Are the pundits right? Has the prospect of a gender backlash in the general election caused social conservatives to lose the courage of their convictions? Hardly.
Inexplicably, as the rest of the world makes great efforts to provide family planning and reproductive health care for women everywhere, some in the U.S. Congress are seeking to go backwards.
Because of gender bias and sex discrimination, there are an estimated 160,000,000 girls and women missing from the planet today. This isn't man-bashing or "victim feminism." It's just a documented statement of fact. By virtually any measure, this is dystopian.
In the new documentary, Pink Ribbons, Inc, producer Ravida Din and director Léa Pool look at how the activism surrounding a pressing women's issue was co-opted by corporations and diverted into high-profile, soft-focused fund raising activities.
My father ruined any shot I had at teen pregnancy the night senior second baseman Mike Sheridan came to call at our home and my dad answered the door conveniently cleaning his Magnum .45.
Real evil abounds in our world each day, and most of us are doing our level best to relieve the pain of evil's fallout. Faith leaders should support the good people who work hard to make a positive difference for children in this very imperfect world.
Failing to support public health weakens our nation's security. It is ironic that given limited funds and competing needs, Republican budget proposals cut human services and increase defense spending.
Between us, we are the fathers of four daughters and the reality is that the youngest are growing up in a country where women have less rights and personal autonomy than when the oldest was born.
What's at stake here is not just contraceptive coverage but the value that Catholic institutions place on women's lives. My experiences, and those of my students, make clear that contraception bans will have far-reaching and damaging implications for female students.
You guys, you can relax -- there's no GOP war against women! John Boehner says so in this clip I've animated and annotated.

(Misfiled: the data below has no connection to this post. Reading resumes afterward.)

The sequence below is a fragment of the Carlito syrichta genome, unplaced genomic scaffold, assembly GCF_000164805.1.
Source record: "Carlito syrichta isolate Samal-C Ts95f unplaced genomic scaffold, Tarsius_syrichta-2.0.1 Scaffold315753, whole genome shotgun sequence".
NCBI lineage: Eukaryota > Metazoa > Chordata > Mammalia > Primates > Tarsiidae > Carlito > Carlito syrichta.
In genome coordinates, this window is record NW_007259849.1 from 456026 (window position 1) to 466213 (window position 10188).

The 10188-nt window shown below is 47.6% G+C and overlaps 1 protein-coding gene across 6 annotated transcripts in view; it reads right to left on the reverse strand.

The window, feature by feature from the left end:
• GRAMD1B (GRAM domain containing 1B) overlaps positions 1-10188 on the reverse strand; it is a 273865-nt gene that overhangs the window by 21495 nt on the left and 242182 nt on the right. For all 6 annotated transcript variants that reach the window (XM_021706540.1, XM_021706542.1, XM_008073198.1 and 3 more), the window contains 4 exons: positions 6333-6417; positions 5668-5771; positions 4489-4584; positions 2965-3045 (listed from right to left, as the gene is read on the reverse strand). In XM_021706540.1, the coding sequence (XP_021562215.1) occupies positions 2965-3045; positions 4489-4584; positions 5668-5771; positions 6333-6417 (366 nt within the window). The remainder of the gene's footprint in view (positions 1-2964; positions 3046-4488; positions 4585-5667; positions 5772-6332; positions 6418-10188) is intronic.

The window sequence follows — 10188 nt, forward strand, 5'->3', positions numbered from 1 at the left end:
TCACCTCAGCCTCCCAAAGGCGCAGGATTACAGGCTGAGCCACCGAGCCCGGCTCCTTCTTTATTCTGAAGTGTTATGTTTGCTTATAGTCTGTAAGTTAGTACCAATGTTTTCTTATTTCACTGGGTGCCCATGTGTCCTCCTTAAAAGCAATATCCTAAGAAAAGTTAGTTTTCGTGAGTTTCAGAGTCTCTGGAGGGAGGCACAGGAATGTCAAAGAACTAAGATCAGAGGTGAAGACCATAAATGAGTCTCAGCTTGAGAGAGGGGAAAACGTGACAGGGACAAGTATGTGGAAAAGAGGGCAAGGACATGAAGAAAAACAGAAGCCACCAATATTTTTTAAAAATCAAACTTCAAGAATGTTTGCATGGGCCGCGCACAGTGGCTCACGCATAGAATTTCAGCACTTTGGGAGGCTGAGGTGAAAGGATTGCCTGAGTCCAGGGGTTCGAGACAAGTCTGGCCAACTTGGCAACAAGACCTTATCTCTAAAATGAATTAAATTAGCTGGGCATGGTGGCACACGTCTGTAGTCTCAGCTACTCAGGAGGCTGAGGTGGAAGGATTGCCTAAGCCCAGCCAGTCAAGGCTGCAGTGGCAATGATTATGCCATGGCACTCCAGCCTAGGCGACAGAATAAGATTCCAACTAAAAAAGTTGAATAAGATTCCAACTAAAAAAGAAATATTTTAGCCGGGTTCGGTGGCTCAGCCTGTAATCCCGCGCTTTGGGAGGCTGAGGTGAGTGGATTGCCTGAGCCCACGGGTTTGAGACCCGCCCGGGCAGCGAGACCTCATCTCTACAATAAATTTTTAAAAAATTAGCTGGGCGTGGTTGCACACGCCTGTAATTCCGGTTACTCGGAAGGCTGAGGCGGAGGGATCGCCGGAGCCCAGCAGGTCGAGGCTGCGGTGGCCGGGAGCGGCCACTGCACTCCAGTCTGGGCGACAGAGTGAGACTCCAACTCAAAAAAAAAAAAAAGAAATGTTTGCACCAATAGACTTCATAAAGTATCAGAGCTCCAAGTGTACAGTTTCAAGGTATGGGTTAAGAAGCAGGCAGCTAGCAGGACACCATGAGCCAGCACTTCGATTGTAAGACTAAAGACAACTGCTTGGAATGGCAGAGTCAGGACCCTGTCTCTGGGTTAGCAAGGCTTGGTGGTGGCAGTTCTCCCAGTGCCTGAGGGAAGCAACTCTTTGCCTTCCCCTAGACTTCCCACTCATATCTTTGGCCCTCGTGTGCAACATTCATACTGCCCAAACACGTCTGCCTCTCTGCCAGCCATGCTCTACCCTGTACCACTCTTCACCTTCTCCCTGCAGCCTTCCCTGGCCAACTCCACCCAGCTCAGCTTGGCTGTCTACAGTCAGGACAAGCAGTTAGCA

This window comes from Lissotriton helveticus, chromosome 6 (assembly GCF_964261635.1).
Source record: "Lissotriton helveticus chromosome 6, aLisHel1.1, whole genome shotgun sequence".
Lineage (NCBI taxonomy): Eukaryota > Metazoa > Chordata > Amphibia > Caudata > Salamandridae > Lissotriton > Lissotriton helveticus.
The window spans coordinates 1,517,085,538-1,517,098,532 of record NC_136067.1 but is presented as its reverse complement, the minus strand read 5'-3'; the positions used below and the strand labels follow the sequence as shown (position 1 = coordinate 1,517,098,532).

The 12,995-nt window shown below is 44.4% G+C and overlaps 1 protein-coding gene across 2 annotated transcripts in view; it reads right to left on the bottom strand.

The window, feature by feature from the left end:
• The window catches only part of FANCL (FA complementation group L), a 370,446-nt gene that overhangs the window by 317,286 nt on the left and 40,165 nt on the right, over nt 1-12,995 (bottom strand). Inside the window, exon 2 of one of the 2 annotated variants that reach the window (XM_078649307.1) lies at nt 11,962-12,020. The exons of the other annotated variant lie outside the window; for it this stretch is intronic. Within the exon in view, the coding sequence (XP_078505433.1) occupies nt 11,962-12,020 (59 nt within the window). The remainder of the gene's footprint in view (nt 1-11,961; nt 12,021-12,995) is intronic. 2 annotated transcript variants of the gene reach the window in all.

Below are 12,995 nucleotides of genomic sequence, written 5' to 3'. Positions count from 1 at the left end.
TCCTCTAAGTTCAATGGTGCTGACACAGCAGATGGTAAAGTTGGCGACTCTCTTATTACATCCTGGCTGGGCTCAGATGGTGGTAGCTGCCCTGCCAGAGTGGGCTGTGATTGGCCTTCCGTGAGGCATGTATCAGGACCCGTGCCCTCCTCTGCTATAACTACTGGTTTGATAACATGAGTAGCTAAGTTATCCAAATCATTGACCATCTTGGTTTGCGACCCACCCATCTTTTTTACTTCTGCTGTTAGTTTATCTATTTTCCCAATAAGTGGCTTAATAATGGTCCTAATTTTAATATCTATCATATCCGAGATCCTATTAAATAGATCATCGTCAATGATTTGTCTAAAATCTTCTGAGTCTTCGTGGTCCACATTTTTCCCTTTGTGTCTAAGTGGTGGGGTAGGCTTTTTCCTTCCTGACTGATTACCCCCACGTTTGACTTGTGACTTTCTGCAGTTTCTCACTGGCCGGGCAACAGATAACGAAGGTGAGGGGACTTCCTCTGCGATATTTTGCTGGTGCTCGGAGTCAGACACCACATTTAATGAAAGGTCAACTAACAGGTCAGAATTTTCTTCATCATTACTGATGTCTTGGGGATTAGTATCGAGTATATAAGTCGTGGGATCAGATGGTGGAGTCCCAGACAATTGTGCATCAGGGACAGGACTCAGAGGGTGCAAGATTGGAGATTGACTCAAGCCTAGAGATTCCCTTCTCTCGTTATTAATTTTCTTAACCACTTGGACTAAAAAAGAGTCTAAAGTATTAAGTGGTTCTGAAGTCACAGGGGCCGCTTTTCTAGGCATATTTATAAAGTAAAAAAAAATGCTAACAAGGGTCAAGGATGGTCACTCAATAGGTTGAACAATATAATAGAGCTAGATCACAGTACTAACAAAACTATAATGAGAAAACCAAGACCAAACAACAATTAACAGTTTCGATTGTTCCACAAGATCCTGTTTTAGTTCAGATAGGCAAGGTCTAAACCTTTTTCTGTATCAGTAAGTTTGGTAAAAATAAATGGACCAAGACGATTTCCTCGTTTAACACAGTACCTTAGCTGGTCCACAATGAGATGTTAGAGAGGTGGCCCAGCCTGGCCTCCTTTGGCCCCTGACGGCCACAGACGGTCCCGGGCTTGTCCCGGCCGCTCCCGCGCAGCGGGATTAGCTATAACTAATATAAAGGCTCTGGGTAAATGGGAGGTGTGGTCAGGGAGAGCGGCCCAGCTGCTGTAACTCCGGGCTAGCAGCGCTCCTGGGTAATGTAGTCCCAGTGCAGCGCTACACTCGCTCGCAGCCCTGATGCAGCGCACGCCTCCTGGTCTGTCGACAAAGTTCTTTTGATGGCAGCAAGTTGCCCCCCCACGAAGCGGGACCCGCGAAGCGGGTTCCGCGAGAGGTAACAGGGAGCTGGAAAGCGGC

It's said that there are two types of power: people and money. However, those two are not weighted equally. So despite being a coveted "voting bloc," as long as women earn less than men, we lack the political power to even control the conversation about our own "issues."
A very strange thing is happening in West Michigan: while women across America run away from the Republican Party in droves due to its war on women's health, the local Democratic establishment is backing a candidate who cast a vote to completely defund Planned Parenthood.
Having been successful in creating onerous barriers to abortion -- technically still a legal procedure in the United States -- at the state level, anti-abortion activists continue their assault.
Arianna and Kellyanne Conway discuss Jonathan Haidt's new book, which argues that "righteousness" precedes self-righteousness. Through that lens, the women debate their different views of the Trayvon shooting and "War on Women".
Some who favor this law are claiming that it protects women. I'm not sure how that logic works. It seems to follow the same rule that claims every woman in Arizona who has her period is pregnant.
What I am not hearing anyone say loudly and clearly in this Rosen/Romney snafu is that women's ability -- not desire or choice -- to take part in the economy is based on her freedom to make reproductive decisions.